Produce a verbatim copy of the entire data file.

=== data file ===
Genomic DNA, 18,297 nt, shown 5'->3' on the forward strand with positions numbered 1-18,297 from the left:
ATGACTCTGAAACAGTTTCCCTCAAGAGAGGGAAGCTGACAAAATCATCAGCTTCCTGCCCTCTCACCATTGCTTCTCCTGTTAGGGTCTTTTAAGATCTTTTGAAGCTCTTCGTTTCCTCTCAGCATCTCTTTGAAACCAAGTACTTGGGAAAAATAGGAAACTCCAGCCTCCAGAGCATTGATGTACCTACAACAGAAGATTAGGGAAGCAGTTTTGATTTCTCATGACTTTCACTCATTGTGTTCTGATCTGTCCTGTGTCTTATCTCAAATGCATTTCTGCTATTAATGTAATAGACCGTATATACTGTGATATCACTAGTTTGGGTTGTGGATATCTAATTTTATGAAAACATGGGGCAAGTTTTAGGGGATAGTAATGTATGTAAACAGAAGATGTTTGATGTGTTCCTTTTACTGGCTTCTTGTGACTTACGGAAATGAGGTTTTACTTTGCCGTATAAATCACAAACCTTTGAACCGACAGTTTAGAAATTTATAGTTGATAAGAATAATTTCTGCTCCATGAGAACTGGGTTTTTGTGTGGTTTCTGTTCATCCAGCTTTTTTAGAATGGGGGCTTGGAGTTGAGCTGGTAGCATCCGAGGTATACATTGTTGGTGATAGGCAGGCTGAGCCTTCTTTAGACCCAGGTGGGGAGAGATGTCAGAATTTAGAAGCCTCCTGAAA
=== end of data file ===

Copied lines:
Genomic DNA, 18,297 nt, shown 5'->3' on the forward strand with positions numbered 1-18,297 from the left:
ATGACTCTGAAACAGTTTCCCTCAAGAGAGGGAAGCTGACAAAATCATCAGCTTCCTGCCCTCTCACCATTGCTTCTCCTGTTAGGGTCTTTTAAGATCTTTTGAAGCTCTTCGTTTCCTCTCAGCATCTCTTTGAAACCAAGTACTTGGGAAAAATAGGAAACTCCAGCCTCCAGAGCATTGATGTACCTACAACAGAAGATTAGGGAAGCAGTTTTGATTTCTCATGACTTTCACTCATTGTGTTCTGATCTGTCCTGTGTCTTATCTCAAATGCATTTCTGCTATTAATGTAATAGACCGTATATACTGTGATATCACTAGTTTGGGTTGTGGATATCTAATTTTATGAAAACATGGGGCAAGTTTTAGGGGATAGTAATGTATGTAAACAGAAGATGTTTGATGTGTTCCTTTTACTGGCTTCTTGTGACTTACGGAAATGAGGTTTTACTTTGCCGTATAAATCACAAACCTTTGAACCGACAGTTTAGAAATTTATAGTTGATAAGAATAATTTCTGCTCCATGAGAACTGGGTTTTTGTGTGGTTTCTGTTCATCCAGCTTTTTTAGAATGGGGGCTTGGAGTTGAGCTGGTAGCATCCGAGGTATACATTGTTGGTGATAGGCAGGCTGAGCCTTCTTTAGACCCAGGTGGGGAGAGATGTCAGAATTTAGAAGCCTCCTGAAA